Wednesday, April 17, 2024
STEM

Different ways to generate a list and array containing numbers

In this post, I show different ways to generate a list and array containing numbers (ints, and floats, positive and negative, mixed) in python…using random, list, and numpy arrays.

Why do we need both? NumPy arrays are very efficient for numerical operations and require elements to be of the same data type, whereas lists are mutable and can contain elements of different types. For general-purpose storage we use lists and use NumPy arrays for intensive numerical computations. The numpy arrays and lists are different types of objects, so work with their values we have to convert them into the other type. For example, use numpy.tolist() to convert from a numpy array to a python list.

Here are some example codes…

Using direct assignment with simple list:

my_list = [1, 5, 3, 8.5, 2.7] # Mixed types

Using range(), generating lists within a scope:

my_integer_list = list(range(5)) # Integers from 0 to 4
my_range_list = list(range(2, 11, 2)) # Even integers from 2 to 10

Using list comprehension:

my_squares = [x**2 for x in range(10)] # Squares of numbers from 0 to 9

Using a loop, append(): ensuring all numbers have equal chance of being picked randomly using uniform()

import random

my_float_list = []
for i in range(5):
my_float_list.append(random.uniform(0, 10))

Using array.array():

import array

my_int_array = array.array('i', [5, 7, 2, 9]) # Integer array
my_float_array = array.array('d', [3.14, 1.59, 2.71]) # Float array

Using NumPy:

import numpy as np

#Direct assignment
my_array = np.array([4, 6, 2, 8.2, 1.5])

#Using arange()
my_integer_array = np.arange(10) # Integers from 0 to 9

#Using linspace()
my_float_array = np.linspace(0, 1, 5) # 5 evenly spaced floats from 0 to 1

#Using random functions
my_random_ints = np.random.randint(1, 10, size=5) # 5 random integers from 1 to 9
my_random_floats = np.random.random(5) # 5 random floats between 0 and 1

#Generate random integers within a range with specified number of items.
sequence1 = np.random.randint(100, size=10) # between 1 and 99; containing 10 elements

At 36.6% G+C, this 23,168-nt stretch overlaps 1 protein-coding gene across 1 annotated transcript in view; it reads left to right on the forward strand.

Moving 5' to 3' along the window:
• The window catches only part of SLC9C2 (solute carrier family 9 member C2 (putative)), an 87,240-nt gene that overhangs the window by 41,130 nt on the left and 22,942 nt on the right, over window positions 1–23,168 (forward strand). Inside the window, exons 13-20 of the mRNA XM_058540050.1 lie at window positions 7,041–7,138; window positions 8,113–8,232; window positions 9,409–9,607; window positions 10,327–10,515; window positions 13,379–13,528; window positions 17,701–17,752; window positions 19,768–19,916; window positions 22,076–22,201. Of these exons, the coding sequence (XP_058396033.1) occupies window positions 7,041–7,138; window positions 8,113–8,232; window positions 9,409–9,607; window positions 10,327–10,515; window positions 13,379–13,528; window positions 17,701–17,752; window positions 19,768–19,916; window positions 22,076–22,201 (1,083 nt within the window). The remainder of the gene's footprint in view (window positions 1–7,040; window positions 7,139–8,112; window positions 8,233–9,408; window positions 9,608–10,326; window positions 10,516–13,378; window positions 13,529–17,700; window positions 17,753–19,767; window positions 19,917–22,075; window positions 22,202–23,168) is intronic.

#Generate a mix of numbers that can be positive, negative, integer, and float within a range and with specified number of items

sequence2 = np.random.uniform(-99, 99, size=10) # Generate 10 random numbers between -99 and 99 (inclusive)

Numpy array have many decimal places for accuracy. Sometimes, we don’t need that precision and/or want to display only 2 decimal places. In such cases, use numpy.round(array, n) as shown below:

rounded_sequence2 = np.round(sequence2, 2) # rounded_sequence2 contains values upto 2 decimal places

#Convert a numpy array to a list

list2 = rounded_sequence2.tolist() # list2 becomes a python list containing elements from numpy array with 2 decimal places

So, I showed how to convert a numpy array to a list, but what the other way?

There are two main ways to convert a list to a NumPy array: Using np.array(), and using np.asarray().

Use np.array() when you want to ensure a new NumPy array is created with a specific data type.
Use np.asarray() if you’re concerned about performance and the list data might already be contiguous in memory…it’s similar to np.array(), but it tries to avoid creating a new copy of the data if possible. This can be useful if the list is already stored in a contiguous memory block.

np.array() Example:
import numpy as np

my_list = [1, 2.5, 3, 4.7]
my_array = np.array(my_list)
# my_array is the new converted NumPy array from python list my_list

np.asarray() Example:
my_list = [1, 2.5, 3, 4.7]
my_array = np.asarray(my_list)

print(my_array is my_list) # Check: This will likely print False



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